Just as CPM processing can allow higher alloy content for red hardness and wear resistance in high speed steels, it can also be used to produce high alloy cold work tool steels for increased wear resistance. The wear resistance of a tool steel is determined by the heat treated hardness and the amount and type of hard alloy carbides present in the microstructure. The cold work tool steels known for superior wear resistance typically contain significant amounts of vanadium with sufficient carbon to form high volumes of vanadium carbides.
CPM 1-V has shock resistance close to S-7 and wear resistance close to A-2. CPM 3V provides impact toughness approaching that of S7 and wear resistance higher than D2. CPM D2 is the powder version of D2 so it is easier to machine and tougher than wrought D2. CPM 9V is a modification of CPM 10V with lower carbon and vanadium to improve toughness and heat check resistance. These enhanced properties permit CPM 9V to perform well in problem applications where high carbon, high chromium tool steels, such as CPM10V or the high speed steels, lack sufficient toughness or where lower alloy tool steels and hot work tool steels lack sufficient wear resistance. It's important to note that CPM 9V can only harden to 55Rc. Compressive strength can be a problem due to this low hardness. CPM 10V has four times the wear resistance of D2 at the same toughness. CPM 15V was developed to withstand extreme wear conditions where carbide fractures and CPM 10-V is not wear resistant enough.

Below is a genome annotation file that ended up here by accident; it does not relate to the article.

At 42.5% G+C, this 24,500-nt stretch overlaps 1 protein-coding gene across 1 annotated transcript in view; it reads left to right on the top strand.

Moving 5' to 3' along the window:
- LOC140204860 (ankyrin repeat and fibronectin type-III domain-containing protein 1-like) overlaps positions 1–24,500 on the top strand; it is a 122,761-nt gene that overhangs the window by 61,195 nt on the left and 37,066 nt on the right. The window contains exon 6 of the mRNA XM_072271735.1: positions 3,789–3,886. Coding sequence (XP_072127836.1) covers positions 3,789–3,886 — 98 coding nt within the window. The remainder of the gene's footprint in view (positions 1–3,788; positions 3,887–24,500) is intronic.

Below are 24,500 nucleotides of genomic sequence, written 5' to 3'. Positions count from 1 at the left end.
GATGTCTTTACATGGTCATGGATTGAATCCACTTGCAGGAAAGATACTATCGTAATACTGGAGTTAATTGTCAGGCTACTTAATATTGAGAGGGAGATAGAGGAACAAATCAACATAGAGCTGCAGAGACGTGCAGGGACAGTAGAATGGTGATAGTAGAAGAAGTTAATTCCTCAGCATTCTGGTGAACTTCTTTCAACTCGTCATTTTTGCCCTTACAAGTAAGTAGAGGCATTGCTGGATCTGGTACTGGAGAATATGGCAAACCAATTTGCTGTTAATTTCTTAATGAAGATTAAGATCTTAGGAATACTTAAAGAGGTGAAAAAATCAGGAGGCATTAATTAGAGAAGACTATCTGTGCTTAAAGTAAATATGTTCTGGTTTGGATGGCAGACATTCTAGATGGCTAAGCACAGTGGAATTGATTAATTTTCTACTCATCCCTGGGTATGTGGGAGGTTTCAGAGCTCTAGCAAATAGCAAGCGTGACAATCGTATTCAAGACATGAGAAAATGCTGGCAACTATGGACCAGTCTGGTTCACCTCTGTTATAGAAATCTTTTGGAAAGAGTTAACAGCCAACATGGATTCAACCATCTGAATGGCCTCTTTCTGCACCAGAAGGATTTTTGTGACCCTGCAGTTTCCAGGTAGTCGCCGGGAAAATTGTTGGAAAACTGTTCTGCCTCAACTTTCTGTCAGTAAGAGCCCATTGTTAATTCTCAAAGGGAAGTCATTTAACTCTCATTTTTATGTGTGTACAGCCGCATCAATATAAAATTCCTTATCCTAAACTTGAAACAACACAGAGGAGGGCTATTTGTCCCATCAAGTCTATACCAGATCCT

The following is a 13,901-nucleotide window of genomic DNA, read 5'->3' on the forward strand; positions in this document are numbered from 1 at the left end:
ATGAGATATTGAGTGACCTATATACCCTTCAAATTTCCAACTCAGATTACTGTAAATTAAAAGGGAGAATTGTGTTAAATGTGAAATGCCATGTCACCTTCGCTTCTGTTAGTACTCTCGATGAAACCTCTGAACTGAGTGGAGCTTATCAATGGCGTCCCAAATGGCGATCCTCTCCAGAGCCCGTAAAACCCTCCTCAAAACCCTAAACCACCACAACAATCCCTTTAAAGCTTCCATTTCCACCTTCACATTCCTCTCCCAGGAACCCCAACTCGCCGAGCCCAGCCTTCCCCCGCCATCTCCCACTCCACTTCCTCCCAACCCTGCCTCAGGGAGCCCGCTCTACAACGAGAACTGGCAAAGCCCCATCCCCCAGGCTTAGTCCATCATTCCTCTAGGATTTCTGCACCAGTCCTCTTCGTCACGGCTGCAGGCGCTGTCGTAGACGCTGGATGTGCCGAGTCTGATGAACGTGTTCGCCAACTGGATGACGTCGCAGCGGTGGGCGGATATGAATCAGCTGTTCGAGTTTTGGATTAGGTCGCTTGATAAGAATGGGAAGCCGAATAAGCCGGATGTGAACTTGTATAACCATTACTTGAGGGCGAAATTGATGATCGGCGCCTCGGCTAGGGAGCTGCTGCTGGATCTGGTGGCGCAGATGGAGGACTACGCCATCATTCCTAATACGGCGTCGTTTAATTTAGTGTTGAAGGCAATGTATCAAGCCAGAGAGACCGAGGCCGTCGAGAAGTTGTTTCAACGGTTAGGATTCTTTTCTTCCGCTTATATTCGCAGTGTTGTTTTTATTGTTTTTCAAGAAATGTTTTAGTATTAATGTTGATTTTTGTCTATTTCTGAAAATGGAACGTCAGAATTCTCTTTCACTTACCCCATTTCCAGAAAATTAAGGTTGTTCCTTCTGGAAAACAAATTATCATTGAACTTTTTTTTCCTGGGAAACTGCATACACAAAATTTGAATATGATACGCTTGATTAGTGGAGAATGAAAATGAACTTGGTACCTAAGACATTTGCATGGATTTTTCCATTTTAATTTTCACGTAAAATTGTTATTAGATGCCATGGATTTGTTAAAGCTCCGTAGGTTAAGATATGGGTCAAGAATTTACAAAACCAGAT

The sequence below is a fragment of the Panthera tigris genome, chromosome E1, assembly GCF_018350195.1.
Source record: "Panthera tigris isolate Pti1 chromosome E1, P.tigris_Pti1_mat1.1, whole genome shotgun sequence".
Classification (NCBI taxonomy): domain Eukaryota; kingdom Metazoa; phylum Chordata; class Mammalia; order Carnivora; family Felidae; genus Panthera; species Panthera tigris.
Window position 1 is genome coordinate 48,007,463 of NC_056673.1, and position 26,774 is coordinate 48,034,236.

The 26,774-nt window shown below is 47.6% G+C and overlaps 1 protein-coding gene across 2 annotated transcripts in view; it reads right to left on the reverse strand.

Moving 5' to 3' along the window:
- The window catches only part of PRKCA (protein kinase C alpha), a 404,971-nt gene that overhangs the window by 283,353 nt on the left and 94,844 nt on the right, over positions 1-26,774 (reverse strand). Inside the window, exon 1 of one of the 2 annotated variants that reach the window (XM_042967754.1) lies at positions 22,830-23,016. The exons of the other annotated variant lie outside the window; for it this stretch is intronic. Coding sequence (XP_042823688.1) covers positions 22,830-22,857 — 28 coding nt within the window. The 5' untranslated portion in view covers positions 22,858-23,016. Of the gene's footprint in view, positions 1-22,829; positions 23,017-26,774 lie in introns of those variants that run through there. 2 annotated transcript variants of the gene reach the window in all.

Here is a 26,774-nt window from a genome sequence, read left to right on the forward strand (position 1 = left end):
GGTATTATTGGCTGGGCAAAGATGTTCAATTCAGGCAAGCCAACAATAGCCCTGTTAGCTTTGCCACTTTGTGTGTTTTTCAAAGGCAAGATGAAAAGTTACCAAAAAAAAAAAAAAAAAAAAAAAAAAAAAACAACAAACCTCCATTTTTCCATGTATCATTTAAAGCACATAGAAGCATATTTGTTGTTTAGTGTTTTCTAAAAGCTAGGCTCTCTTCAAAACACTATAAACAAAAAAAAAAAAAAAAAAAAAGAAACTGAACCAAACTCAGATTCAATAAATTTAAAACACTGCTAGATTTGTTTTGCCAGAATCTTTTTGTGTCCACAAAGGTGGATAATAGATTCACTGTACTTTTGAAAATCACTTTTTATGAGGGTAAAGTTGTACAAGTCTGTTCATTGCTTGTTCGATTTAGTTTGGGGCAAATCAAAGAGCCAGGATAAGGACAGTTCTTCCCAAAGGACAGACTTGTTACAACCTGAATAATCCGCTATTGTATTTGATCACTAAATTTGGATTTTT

Crucible continues to develop specific high vanadium CPM grades to meet a variety of wear/toughness requirements. CPM S125-V is a bridge alloy that we can produce in sheet and plate. CPM MagnaCut is a stainless steel with toughness similar to CPM 4V.
Please see our data sheets for more detailed information.
CPM, 1V, 3V, 9V, 10V, 15V, S90V, S110V, and S125V are registered trademarks of Crucible Industries LLC